If we are to heed the call of freedom that Passover offers us, we must not close our eyes to the degradation currently taking place right outside our door.
During this surreal period, many of us are trying hard to keep sadness and anxiety at bay, and that’s important. It's equally important, though, to remain connected to our feelings. Each of us is giving up so many things this year – and for me, the hardest thing to lose is our Passover seder.
Each year on Passover, we ask “Mah nishtanah,” “Why is this night different?” This year, though, we know why: Pesach 5780 is simply unlike any other.
"Source of Blessing, our lives are in turmoil, our hearts heavy. Help us to cope with this modern plague..."
The uncertainty we’re dealing with each day has us concerned about our ability to even make camp happen. We’re determined, we’re dynamic, and we’re clever – but if we’re being completely honest, we just really don’t know yet.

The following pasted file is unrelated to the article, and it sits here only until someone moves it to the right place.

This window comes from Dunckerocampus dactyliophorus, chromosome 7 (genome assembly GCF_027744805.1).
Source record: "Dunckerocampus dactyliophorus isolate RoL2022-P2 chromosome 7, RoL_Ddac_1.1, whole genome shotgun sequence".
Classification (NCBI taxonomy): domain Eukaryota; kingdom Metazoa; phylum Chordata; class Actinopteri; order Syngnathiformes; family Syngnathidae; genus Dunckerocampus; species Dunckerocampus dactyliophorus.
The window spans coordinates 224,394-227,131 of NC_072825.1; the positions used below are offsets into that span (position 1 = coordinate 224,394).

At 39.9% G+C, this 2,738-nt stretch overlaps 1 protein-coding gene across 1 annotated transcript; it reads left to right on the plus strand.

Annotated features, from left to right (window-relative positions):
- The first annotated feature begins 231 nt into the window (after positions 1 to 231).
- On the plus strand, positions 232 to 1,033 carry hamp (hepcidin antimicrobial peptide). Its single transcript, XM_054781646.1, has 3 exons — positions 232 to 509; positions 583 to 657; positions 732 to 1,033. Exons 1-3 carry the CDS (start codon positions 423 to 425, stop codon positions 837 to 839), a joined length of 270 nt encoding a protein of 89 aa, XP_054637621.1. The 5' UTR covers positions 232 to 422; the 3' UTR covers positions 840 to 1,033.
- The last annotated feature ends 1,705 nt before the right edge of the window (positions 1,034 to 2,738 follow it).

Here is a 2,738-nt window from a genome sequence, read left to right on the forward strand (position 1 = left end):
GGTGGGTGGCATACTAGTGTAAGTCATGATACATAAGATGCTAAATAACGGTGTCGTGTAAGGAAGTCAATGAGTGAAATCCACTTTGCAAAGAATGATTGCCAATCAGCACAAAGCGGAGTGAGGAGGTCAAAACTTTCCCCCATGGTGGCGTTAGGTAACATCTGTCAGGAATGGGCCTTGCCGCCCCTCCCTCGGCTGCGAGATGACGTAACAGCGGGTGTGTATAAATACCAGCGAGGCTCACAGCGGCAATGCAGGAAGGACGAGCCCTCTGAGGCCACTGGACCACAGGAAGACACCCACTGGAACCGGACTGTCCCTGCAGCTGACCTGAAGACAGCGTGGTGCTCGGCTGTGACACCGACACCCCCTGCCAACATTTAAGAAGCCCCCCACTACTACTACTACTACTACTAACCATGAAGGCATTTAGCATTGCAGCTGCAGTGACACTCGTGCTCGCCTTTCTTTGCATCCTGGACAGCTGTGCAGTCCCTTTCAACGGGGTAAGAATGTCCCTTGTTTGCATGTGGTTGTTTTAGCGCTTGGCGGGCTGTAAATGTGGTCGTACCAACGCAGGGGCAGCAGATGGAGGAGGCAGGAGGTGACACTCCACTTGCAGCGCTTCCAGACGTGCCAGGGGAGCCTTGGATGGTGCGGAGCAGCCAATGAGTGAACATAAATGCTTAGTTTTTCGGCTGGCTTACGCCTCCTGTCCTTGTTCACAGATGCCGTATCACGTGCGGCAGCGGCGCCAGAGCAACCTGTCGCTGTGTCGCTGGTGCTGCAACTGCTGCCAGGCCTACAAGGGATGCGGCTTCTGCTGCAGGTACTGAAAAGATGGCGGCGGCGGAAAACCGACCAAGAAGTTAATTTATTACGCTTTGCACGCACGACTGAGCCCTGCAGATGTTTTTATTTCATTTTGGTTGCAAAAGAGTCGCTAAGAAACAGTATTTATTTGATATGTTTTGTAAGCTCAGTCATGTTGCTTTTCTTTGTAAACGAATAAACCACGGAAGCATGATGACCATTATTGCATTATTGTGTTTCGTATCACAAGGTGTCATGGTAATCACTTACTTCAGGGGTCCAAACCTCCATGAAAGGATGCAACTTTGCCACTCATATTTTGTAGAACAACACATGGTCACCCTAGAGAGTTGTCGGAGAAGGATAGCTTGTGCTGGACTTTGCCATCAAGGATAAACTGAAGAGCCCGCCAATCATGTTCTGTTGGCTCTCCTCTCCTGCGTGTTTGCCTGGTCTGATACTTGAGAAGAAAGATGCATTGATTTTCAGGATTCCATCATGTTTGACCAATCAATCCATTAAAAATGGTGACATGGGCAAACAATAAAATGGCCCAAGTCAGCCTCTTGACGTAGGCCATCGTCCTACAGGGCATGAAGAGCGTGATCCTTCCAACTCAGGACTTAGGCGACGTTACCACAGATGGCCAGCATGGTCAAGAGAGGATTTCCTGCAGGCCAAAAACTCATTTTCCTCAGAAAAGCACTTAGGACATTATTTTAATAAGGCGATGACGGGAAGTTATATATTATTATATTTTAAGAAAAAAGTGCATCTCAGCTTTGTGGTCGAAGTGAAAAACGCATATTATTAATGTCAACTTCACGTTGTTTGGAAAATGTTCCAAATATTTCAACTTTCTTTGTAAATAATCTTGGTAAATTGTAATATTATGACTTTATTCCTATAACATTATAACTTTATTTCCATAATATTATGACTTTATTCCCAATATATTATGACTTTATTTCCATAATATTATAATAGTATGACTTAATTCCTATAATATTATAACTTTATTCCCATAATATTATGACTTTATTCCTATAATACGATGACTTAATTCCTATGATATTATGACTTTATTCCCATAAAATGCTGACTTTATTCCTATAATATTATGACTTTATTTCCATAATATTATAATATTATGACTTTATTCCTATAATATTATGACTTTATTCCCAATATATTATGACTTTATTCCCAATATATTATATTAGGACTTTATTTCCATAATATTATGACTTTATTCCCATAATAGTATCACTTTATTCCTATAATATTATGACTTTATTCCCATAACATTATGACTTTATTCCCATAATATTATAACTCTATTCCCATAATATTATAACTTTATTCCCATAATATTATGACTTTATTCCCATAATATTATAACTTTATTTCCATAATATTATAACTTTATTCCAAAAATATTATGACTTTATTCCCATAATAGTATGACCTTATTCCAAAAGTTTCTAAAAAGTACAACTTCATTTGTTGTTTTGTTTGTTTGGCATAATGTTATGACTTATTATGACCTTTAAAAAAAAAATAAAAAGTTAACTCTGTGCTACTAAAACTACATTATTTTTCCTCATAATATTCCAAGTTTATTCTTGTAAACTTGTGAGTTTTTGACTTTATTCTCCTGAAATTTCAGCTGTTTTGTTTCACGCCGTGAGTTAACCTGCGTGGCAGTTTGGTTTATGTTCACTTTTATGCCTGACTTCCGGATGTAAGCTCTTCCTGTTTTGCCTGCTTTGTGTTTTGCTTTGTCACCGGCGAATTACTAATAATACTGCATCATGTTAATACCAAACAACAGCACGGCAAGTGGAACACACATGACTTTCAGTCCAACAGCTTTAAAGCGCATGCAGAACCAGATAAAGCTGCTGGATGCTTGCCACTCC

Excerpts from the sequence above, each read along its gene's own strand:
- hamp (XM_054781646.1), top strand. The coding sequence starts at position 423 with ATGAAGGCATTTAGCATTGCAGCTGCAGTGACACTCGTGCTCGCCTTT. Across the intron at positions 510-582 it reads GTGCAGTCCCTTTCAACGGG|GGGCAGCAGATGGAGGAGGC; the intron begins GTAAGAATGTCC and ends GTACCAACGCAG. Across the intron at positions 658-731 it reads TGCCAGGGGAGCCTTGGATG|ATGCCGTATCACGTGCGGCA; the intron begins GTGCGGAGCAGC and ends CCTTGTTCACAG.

Instead of longing for traditions of years past, we reveled in the joy that comes with stepping away from convention and creating new rituals that hold deep symbolic meaning – just like the Jews who fled Egypt so many years ago.
The Book of Proverbs instructs us to “speak up for those who cannot speak...to raise our voices on behalf of the vulnerable and downtrodden.” (Proverbs 31:8-9). The individuals who make up America’s prison population are isolated, vulnerable, and voiceless.
Is this happening because the future is now so uncertain? Am I more aware that every day might be my last? Such questions give us pause and make us take serious stock of our lives.